Every day, businesses process large volumes of unstructured text. From customer interactions in emails to online reviews and reviews. To deal with this large amount of text, we use the concept of topic modeling. In this article, I’ll introduce you to Modeling Subjects with Machine Learning using Python.
Machine Learning Project on Topic Modeling
Topic modeling can be seen as a task of machine learning which can be used to present the huge volume of data generated due to advancements in computer and web technology in low dimension and to present the hidden concepts, important characteristics or latent variables of the data, depending on the context of the application of the identified text.
In the section below, I will take you through a Machine Learning project on Topic Modeling with Python by using the BERTopic library. You can simply install this library by using the pip command; pip install bertopic==0.3.4. When working with BERTopic, be sure to select a GPU runtime. Otherwise, the algorithm may take some time to create the document embeds. If your device does not have GPU, you can use Google Colab for this task.
Topic Modeling with Machine Learning using Python
Now let’s start with the task of Topic Modeling with Machine Learning using Python by importing he necessary Python libraries and the dataset:
from bertopic import BERTopic from sklearn.datasets import fetch_20newsgroups docs = fetch_20newsgroups(subset='all', remove=('headers', 'footers', 'quotes'))['data']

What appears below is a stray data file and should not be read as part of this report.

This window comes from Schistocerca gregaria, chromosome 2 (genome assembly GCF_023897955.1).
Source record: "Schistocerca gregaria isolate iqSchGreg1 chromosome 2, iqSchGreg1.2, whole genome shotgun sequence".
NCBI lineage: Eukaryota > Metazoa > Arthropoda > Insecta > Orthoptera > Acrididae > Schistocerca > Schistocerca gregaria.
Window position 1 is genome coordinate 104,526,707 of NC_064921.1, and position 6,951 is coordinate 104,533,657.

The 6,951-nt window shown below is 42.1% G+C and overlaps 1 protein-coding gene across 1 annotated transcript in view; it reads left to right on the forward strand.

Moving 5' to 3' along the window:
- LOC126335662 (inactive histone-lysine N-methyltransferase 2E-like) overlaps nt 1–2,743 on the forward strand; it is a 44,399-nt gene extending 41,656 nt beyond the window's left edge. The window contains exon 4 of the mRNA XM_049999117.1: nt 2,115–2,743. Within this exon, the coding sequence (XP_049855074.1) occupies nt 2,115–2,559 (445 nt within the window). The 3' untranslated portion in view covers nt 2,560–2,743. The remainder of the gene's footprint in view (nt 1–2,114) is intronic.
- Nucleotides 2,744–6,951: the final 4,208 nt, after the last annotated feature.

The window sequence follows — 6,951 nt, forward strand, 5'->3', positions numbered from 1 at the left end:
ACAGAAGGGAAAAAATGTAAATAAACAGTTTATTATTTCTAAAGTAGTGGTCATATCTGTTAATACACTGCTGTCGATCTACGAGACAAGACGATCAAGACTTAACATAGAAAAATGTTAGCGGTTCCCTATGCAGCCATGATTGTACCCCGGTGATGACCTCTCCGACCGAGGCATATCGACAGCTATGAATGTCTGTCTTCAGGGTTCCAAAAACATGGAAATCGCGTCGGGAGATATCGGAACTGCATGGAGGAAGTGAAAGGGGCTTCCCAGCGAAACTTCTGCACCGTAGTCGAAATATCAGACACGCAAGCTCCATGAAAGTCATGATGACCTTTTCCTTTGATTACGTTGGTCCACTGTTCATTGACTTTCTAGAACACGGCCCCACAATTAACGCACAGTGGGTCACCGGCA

So let’s start by creating topics, for example, I am using the popular 20 Newsgroups dataset provided by Scikit-Learn which has around 18,000 newsgroup articles on 20 topics. I will therefore select English as the main language for our documents:
model = BERTopic(language="english") topics, probs = model.fit_transform(docs)
Now let’s extract the topics with the most number of frequencies:
You can see -1 in the first row (index 0), -1 refers to all outliers and should generally be ignored. Next, let’s take a look at the most common topic generated:
[('windows', 0.006152228076250982), ('drive', 0.004982897610645755), ('dos', 0.004845038866360651), ('file', 0.004140142872194834), ('disk', 0.004131678774810884), ('mac', 0.003624848635985097), ('memory', 0.0034840976976789903), ('software', 0.0034415334250699077), ('email', 0.0034239554442333257), ('pc', 0.003047105930670237)]
The model is therefore stochastic, which means that the topics may differ from one run to another. Now let’s take a look at the full list of support languages:
from bertopic import languages print(languages)
['Afrikaans', 'Albanian', 'Amharic', 'Arabic', 'Armenian', 'Assamese', 'Azerbaijani', 'Basque', 'Belarusian', 'Bengali', 'Bengali Romanize', 'Bosnian', 'Breton', 'Bulgarian', 'Burmese', 'Burmese zawgyi font', 'Catalan', 'Chinese (Simplified)', 'Chinese (Traditional)', 'Croatian', 'Czech', 'Danish', 'Dutch', 'English', 'Esperanto', 'Estonian', 'Filipino', 'Finnish', 'French', 'Galician', 'Georgian', 'German', 'Greek', 'Gujarati', 'Hausa', 'Hebrew', 'Hindi', 'Hindi Romanize', 'Hungarian', 'Icelandic', 'Indonesian', 'Irish', 'Italian', 'Japanese', 'Javanese', 'Kannada', 'Kazakh', 'Khmer', 'Korean', 'Kurdish (Kurmanji)', 'Kyrgyz', 'Lao', 'Latin', 'Latvian', 'Lithuanian', 'Macedonian', 'Malagasy', 'Malay', 'Malayalam', 'Marathi', 'Mongolian', 'Nepali', 'Norwegian', 'Oriya', 'Oromo', 'Pashto', 'Persian', 'Polish', 'Portuguese', 'Punjabi', 'Romanian', 'Russian', 'Sanskrit', 'Scottish Gaelic', 'Serbian', 'Sindhi', 'Sinhala', 'Slovak', 'Slovenian', 'Somali', 'Spanish', 'Sundanese', 'Swahili', 'Swedish', 'Tamil', 'Tamil Romanize', 'Telugu', 'Telugu Romanize', 'Thai', 'Turkish', 'Ukrainian', 'Urdu', 'Urdu Romanize', 'Uyghur', 'Uzbek', 'Vietnamese', 'Welsh', 'Western Frisian', 'Xhosa', 'Yiddish']